Wed, Feb 22, 2017 - Page 9 News List

Chaos in the White House: ‘There’s never been anything like this’

After the fastest, most furious week yet for the Trump administration, veteran politicians say they have never seen such turmoil or ineptitude

By David Smith and Ben Jacobs  /  The Guardian, WASHINGTON

Meanwhile, Bannon’s allies continue to rise in prominence.

Sebastian Gorka, a deputy assistant and former editor for Breitbart, has become a vocal surrogate in a series of TV and radio interviews, telling the BBC this week that Trump’s press conference performance was “fabulous.”

Miller, too, earned Trump’s praise and widespread scorn for his zealous defense of the president and for peddling a baseless claim about phantom illegal voting.

“He says things that would make movie villains blush,” Tyler said.

The problems have been amplified by Senate Democrats doing their utmost to drag out the confirmation process on many of Trump’s Cabinet choices.

Trump is not the first president to hit early turbulence, and Bill Galston, a former adviser to former US president Bill Clinton, recalled that “hardly anyone” of the new president’s staff in 1993 had been in the White House before.

Before too long, he said, Clinton recruited political veterans Leon Panetta and David Gergen, who had worked with the former US president administrations of Richard Nixon, Gerald Ford and Ronald Reagan.

“You need people there who know how overwhelming it is to be in the White House with ‘incoming’ coming at you from all directions,” Galston said.

However, Galston, a senior fellow at the Brookings Institution think tank, said that the Trump administration is not normal.

“I’ve consulted many people in town about analogies and comparisons and nobody can come up with any,” he said. “We appear to have a president who cannot distinguish chaos from order.”

In contrast, Trump’s allies contend that, for a non-politician learning on the job, he is doing well and playing the media like a fiddle.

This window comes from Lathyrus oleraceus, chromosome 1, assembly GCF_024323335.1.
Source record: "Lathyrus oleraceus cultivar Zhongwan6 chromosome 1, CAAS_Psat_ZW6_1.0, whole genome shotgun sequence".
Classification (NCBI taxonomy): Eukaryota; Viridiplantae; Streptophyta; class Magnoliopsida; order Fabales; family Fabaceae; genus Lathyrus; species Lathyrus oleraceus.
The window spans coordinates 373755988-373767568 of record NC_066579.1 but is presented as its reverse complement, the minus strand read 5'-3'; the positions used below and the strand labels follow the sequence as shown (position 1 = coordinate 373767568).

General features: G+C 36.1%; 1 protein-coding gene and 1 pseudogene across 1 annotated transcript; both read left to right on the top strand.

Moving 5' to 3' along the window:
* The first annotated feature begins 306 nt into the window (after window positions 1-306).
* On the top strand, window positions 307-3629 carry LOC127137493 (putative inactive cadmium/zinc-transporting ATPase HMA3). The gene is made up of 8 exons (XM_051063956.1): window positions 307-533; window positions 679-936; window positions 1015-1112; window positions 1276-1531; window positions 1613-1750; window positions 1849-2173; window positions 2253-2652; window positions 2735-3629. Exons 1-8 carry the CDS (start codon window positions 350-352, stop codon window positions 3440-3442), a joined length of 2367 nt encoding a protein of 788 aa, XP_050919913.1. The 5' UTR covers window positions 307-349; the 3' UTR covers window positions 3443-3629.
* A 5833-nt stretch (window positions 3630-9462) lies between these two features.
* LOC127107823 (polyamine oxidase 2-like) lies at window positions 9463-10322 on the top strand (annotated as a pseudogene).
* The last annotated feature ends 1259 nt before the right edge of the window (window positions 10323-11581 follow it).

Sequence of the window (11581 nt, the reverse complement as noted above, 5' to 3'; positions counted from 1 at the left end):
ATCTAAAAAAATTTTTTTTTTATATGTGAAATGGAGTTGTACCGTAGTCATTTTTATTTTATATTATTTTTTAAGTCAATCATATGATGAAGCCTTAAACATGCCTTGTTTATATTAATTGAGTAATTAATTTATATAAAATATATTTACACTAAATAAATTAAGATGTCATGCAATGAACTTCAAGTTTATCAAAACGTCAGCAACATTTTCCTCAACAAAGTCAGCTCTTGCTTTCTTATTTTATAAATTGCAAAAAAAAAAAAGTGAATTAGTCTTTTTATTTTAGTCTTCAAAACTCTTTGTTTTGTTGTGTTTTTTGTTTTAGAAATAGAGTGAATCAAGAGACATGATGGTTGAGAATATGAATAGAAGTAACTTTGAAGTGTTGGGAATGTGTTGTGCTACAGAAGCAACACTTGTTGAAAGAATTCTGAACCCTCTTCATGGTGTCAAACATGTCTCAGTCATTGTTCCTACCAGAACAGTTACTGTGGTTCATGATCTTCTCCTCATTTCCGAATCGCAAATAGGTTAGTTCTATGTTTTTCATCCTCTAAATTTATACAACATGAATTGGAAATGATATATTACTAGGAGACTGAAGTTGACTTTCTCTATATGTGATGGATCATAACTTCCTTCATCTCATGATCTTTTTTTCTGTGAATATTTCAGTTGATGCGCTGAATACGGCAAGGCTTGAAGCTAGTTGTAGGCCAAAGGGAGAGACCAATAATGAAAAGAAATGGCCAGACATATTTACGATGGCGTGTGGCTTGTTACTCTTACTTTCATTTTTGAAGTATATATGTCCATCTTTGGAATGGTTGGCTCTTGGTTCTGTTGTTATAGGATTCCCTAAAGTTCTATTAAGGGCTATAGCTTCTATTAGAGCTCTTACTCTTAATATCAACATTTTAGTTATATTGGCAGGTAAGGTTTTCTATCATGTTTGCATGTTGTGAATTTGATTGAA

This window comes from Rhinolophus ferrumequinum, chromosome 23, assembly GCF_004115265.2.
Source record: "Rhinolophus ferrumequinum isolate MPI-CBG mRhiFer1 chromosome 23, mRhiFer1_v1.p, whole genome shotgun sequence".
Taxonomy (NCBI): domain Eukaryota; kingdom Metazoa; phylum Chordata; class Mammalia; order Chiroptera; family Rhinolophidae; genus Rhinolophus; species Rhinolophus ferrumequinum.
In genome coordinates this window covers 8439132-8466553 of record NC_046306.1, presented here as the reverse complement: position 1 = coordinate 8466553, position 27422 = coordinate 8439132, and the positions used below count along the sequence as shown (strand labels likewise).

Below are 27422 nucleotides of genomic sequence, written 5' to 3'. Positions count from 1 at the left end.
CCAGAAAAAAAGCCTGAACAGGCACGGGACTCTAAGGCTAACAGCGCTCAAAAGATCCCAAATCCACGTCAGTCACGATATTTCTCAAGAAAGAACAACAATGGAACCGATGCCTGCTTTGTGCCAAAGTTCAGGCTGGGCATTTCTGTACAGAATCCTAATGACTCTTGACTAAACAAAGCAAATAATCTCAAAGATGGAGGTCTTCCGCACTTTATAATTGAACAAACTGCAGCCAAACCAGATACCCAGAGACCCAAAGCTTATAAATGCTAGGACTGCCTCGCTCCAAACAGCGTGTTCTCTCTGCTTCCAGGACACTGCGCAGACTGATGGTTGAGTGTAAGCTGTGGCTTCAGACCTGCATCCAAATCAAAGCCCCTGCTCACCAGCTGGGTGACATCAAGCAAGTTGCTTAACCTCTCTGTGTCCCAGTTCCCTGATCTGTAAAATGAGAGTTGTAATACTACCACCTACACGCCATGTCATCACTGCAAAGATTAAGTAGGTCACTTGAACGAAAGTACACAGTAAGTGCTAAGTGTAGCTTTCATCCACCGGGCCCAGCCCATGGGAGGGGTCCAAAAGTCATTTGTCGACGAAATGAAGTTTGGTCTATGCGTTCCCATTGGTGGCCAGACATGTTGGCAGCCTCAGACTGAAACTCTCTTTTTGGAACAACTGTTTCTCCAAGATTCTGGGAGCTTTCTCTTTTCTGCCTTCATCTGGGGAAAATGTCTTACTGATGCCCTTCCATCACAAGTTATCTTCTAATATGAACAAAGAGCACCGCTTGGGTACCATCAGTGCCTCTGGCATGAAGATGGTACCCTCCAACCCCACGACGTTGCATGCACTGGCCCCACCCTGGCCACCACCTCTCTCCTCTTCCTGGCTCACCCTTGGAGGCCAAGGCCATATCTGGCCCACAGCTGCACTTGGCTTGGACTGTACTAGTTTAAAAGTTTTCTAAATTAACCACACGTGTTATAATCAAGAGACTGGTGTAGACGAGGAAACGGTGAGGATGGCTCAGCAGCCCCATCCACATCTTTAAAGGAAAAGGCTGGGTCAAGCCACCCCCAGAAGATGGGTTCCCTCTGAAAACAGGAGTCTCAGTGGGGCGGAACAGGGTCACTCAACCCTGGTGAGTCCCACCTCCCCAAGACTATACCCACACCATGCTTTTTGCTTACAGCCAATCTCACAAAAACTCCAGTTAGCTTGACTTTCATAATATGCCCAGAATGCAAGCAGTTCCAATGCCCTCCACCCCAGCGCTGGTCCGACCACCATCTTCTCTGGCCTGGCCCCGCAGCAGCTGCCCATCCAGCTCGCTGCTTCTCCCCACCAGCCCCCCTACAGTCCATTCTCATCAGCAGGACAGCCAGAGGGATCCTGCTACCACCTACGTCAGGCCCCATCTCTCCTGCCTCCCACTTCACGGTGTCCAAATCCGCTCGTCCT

“It’s like the beginning of any administration,” said Christopher Nixon Cox, who is well acquainted with Bannon and other members of Trump’s inner circle.

He compared Trump’s first month with Clinton’s, observing that critics also called those weeks “a disaster.”

“Every administration has its palace intrigues,” Nixon Cox said. “It’s hard to say he has any more or less. Given that we have social media and he’s a social media president, it could be we’re just more aware of what used to be kept behind closed doors. There will be good days and bad days, but it’s way too early to say it’s going to go off the rails.”

Cox, a financial adviser and grandson of Richard Nixon, added: “Fundamentally he’s going to be judged on the economy and whether he keeps peace around the world. I think it’s going to be a big success. We have to give him time.”

Tom Stewart, a member of Trump’s national security advisory council during the campaign, said that the president was “cunningly” manipulating the media, so that “his strong Cabinet will have a chance to make some meaningful reforms.”

Americans for Tax Reform president Grover Norquist said Republicans are making good progress on their conservative agenda.

“The press and a lot of observers in Washington DC like to stop and look at a car accident and they miss that the traffic is continuing to drive past at 50mph,” he said.

Nevertheless, as Trump enters his second month, there will be many praying for a steadier hand and fewer tweets ending with exclamation marks.

“This can’t just stand,” said Rich Galen, former press secretary to vice president Dan Quayle. “It was kind of fun in the beginning watching the kids run around and bump into each other. Now they’ve got the keys to the car and it’s dangerous.”

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